A Community Affair
The annual Summerland Fall Fair, now in its 103rd year, celebrates the harvest, as wreaths of red and gold and straw-stuffed scarecrows welcome fair-goers at the entrance to the Summerland arena.
The focus of the fair is on family and community and is about the rewards that come from growing food from root stock, bulbs or seed and the enjoyment derived from sharing with friends, family and neighbours.
Longest apple peel contest
Apples are a big part of the Fall Fair where there are events and contests such as trying your hand at creating the longest apple peel or being part of an orchard sprayer regeneration project… or like many of the fall fair participants; working hard to produce the winning apple pie in the baked goods contest.
This years fair had a big emphasis on apples which was evident with their buttons and programs proclaiming ‘Take a Bite!”
Canned fruits and vegetables are also an important part of the rural fair as traditionally life has been dependent on what is grown or harvested during the various seasons and preserving it for the long winter is preferable to purchasing out of season produce shipped in from elsewhere.
The number of submissions for the Summerland Fall Fair’s baked goods section is considerable and it takes a team of judges a couple of hours to sample the items in order to discern their merits. In the interest of fairness, the names of the contestants are covered up until after the judging is complete.
There are cookies of all sorts, shapes and sizes and the kids category is fun with a smartie-festooned brightly colored chocolate monstrosity that you just know if you were to eat it, you’d overdose on the sugar but you also know that the kids had great fun making it.
Along with the cookies, there are freshly baked loaves of bread – all worked into different shapes using various types of flour and methods – some newer ones and some methods handed down through the generations of Summerland families.
A kids’ world
Many of the events at the fall fair are centered around children such as the workshop with the ingenious tools designed to be safe for children and at the same time are completely engrossing and inspiring. There’s activity everywhere and passionate enthusiasm and a desire to create something in an independent environment.
Other kids events include the small animal 4H demos and judged competitions in animal husbandry which teaches children responsibility for the animals’ well-being as well as giving them a sense of pride in their accomplishments.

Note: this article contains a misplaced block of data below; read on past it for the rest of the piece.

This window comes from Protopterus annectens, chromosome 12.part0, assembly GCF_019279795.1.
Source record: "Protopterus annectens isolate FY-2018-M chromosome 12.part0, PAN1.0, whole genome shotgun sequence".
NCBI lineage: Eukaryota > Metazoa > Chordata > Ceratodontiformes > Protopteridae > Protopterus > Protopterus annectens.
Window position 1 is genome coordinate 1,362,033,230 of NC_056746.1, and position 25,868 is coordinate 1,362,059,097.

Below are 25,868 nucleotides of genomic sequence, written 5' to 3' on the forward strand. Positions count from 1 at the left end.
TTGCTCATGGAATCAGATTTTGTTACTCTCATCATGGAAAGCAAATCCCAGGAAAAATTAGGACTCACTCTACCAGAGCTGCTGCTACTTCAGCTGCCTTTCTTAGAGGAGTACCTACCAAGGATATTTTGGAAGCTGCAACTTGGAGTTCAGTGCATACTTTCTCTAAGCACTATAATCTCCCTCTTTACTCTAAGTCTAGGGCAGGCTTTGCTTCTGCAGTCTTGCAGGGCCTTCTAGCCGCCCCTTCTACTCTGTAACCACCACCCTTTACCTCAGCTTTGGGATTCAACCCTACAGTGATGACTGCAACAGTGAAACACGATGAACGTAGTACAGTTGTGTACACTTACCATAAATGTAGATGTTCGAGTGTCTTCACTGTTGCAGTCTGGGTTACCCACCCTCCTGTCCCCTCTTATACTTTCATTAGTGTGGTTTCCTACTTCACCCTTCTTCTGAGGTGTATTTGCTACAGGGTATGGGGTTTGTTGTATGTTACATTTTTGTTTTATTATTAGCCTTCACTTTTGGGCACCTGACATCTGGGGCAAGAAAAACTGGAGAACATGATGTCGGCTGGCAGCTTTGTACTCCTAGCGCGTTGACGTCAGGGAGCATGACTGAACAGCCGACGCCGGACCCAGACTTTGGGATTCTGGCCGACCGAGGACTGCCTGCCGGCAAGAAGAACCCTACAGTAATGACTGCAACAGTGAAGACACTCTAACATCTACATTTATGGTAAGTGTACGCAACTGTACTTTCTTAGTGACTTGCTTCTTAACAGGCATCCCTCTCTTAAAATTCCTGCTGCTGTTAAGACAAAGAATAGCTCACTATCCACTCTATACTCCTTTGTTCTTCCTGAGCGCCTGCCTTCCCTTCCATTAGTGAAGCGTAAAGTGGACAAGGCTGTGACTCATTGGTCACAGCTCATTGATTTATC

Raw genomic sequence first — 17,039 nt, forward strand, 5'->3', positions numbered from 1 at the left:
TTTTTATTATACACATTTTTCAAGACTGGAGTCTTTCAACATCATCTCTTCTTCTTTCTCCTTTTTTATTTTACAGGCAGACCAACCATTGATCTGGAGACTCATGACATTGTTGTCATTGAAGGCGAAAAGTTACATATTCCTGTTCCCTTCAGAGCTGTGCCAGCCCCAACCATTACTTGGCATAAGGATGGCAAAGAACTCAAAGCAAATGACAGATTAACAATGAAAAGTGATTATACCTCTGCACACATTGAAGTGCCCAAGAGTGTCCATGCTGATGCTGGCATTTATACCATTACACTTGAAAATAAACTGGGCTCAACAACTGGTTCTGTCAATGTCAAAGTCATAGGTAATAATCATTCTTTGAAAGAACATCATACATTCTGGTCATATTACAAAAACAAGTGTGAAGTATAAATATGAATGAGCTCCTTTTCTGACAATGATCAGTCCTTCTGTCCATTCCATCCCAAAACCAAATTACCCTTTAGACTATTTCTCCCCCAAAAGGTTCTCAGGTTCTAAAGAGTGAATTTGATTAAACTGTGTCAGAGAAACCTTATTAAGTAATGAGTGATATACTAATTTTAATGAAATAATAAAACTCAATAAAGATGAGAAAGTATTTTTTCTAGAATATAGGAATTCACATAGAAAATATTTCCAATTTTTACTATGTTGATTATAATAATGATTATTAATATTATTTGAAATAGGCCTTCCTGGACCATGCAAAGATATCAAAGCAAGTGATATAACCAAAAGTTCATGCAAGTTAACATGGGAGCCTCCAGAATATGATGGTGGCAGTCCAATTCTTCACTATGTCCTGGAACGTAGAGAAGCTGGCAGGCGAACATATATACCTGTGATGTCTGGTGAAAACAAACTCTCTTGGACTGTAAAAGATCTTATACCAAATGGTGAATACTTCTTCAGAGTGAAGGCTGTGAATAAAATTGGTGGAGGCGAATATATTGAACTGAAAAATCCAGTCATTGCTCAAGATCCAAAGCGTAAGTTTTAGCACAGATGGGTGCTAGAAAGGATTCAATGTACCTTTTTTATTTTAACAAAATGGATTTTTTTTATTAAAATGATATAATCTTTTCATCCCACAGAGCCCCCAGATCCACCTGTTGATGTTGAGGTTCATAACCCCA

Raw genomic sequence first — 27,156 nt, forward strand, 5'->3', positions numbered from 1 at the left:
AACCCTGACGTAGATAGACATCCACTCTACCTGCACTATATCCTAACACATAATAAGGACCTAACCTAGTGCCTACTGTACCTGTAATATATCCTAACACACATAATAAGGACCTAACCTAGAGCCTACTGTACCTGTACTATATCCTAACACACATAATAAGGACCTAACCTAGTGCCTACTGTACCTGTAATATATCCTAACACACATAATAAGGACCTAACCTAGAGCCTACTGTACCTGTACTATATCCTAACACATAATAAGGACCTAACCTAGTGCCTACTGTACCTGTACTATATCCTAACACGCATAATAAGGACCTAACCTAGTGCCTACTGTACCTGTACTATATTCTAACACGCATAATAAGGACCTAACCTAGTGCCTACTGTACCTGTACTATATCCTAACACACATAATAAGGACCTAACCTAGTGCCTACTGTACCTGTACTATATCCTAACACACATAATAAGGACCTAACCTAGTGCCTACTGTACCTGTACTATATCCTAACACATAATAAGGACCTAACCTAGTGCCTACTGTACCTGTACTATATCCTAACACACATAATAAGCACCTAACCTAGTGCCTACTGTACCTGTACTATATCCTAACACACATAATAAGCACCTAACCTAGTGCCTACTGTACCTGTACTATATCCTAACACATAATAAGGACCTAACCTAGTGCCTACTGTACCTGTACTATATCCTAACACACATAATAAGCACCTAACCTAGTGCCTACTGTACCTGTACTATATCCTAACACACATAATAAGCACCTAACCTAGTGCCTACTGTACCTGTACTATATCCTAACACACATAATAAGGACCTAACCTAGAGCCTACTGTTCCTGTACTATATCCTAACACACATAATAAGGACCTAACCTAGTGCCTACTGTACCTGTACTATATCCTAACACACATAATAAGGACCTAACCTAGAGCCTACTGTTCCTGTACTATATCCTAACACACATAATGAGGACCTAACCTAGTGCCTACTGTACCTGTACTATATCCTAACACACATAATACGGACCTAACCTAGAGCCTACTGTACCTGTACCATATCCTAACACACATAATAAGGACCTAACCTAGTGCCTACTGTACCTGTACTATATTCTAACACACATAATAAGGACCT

The 4H pledge and motto which is “to make the best better” and to “learn by doing” works to enhance the community based on the tenets contained in the pledge: “I pledge my head to clearer thinking, my heart to greater loyalty, my hands to larger service, and my health to better living, for my club, my community, my country, and my world!”
An entertaining and lively event
The 2012 fall fair was a lively and fun experience with entertainers ranging from a Neil Young tribute artist named Kevin Foley who was the embodiment of Neil himself – to Grant Stone, a ‘cowboy poet’, who’s poetry resonates even if you’re not into or don’t know that much about cowboy culture.
This year was also the second annual wine fair and competition with eleven local Bottleneck Drive wineries and newcomers such as the Summerland Heritage Cider Company sampling their products. Attendance was strong and the crowd was lively!
Visually the arts and crafts section was inspiring with a multitude of exhibits reflecting the creativity of both young and old members of the community.
One participant created cricket fridge magnets out of old forks – imaginative and clever and a good reflection of Summerland where in the summer the chirping of crickets can be heard in hedges and fields in and outside of the town.
Some of the lego exhibits were the equivalent of small universes on a table top – intricate and complex, these exhibits help to expand the horizons of small children as they learn to love building and creating things by using their own imaginations as their guide.
The quilts made by the local women are part of a movement to continue and to revitalize a lost art – the quilts were imaginative and had been lovingly and painstakingly created over the months leading up to the fair.
A reflection of life in a rural community
Standing in the upper gallery overlooking the arena, you get the feeling that you are a privileged witness to an event that has long been an integral part of rural life. It displays the character and heart of the town and helps to form a binding unity for the community.
The Summerland Fall Fair is a wonderful mix of small cottage industry products, farm-gate fruits and vegetables, crafts and entertainment all bundled into one event that not only showcases the best of Summerland, but that is also an event best reflecting who we are as a community. It’s an event above all that makes Summerland so incredibly unique.
article/photography by Stephanie Seaton